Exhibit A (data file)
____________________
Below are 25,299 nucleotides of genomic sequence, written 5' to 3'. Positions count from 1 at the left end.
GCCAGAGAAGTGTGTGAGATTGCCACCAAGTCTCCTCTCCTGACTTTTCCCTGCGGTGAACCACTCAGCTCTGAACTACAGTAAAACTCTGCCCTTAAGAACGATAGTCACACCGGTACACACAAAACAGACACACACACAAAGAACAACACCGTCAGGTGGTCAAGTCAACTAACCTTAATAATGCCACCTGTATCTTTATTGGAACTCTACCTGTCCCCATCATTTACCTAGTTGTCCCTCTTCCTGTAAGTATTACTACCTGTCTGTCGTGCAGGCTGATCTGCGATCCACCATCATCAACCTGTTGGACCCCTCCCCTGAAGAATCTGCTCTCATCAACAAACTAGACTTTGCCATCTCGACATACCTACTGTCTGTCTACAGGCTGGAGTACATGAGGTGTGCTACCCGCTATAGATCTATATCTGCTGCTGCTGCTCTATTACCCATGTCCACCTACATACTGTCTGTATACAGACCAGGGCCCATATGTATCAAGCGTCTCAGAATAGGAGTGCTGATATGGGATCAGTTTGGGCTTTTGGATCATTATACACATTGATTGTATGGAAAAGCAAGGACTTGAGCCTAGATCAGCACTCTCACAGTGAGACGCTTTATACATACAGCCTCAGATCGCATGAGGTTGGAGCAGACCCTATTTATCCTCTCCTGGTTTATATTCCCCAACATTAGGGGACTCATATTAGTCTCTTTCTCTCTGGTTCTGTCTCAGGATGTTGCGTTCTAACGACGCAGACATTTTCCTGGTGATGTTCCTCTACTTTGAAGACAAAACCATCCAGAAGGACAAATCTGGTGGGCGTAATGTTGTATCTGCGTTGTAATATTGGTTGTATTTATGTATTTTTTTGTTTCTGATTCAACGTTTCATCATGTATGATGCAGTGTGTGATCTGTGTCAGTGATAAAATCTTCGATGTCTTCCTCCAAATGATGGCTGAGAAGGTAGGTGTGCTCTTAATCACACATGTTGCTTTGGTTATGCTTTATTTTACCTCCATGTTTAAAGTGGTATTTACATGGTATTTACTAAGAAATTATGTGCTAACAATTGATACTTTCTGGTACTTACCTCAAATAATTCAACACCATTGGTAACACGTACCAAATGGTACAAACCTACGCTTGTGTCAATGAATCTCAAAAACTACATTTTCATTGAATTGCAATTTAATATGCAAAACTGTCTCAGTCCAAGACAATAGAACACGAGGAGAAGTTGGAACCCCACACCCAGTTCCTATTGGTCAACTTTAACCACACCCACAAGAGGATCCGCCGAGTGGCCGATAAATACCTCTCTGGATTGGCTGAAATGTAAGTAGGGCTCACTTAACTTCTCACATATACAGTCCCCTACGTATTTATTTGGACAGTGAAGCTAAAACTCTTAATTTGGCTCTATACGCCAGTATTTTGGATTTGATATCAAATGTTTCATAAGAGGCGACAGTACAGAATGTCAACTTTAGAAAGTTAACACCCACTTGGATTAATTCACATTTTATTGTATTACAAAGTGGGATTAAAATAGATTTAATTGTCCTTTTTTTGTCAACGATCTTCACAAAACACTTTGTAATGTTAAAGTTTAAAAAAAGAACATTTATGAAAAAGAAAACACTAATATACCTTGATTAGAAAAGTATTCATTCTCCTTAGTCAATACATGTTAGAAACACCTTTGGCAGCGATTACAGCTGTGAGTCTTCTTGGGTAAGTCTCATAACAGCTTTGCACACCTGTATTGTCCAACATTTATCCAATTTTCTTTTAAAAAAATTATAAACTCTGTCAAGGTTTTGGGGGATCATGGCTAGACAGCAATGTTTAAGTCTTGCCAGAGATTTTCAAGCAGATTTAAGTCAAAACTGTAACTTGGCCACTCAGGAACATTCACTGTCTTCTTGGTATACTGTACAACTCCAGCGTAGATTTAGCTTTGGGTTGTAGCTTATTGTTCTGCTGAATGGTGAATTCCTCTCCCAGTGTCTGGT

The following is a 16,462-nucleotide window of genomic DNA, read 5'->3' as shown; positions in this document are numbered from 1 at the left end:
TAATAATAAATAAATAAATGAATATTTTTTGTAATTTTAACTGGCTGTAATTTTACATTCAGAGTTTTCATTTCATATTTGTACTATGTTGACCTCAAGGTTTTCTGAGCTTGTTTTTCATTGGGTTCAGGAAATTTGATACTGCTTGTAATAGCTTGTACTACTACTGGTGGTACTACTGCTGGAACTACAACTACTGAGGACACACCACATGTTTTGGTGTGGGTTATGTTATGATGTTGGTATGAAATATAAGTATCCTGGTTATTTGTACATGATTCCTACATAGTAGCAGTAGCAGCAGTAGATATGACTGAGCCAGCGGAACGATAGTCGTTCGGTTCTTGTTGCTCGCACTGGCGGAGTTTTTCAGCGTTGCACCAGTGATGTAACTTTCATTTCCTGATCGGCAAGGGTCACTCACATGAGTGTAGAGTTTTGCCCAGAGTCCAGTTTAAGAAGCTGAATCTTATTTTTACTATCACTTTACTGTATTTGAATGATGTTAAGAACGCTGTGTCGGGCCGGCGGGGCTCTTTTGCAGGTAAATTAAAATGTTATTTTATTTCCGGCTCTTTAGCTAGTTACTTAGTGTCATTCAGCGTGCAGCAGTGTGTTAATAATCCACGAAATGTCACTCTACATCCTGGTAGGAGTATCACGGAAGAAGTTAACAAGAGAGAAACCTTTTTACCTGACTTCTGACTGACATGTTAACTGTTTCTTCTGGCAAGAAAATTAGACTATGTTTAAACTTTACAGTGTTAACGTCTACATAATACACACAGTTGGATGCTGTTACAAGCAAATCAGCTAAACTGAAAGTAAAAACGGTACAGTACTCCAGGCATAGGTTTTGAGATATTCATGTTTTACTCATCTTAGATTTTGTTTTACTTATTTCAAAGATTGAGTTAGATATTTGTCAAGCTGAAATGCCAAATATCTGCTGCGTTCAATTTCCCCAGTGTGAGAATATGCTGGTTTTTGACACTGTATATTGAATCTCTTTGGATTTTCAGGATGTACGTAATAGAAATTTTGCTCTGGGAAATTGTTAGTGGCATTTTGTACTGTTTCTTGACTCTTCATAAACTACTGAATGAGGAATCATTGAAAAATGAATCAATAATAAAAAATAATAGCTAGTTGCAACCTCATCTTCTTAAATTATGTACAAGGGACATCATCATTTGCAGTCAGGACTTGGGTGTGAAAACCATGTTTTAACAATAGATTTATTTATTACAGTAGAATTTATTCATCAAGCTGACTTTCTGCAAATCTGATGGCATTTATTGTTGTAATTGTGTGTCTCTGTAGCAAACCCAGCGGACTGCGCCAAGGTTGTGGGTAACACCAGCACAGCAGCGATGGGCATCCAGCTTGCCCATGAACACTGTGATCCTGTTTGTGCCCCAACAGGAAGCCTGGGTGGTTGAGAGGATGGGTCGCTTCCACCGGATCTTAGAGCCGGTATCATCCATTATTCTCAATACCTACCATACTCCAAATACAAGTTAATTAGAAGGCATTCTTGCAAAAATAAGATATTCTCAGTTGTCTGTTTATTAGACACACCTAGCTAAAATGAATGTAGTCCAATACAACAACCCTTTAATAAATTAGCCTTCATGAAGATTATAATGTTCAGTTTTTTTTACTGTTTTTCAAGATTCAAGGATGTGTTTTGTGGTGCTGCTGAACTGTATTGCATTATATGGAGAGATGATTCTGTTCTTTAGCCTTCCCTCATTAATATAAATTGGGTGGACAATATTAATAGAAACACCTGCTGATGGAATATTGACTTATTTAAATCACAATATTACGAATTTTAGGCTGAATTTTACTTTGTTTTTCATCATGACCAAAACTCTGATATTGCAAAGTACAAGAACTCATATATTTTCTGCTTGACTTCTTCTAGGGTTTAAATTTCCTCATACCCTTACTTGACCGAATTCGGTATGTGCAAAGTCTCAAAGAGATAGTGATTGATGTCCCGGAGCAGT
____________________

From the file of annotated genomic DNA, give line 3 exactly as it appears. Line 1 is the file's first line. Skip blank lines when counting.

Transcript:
The following is a 16,462-nucleotide window of genomic DNA, read 5'->3' as shown; positions in this document are numbered from 1 at the left end: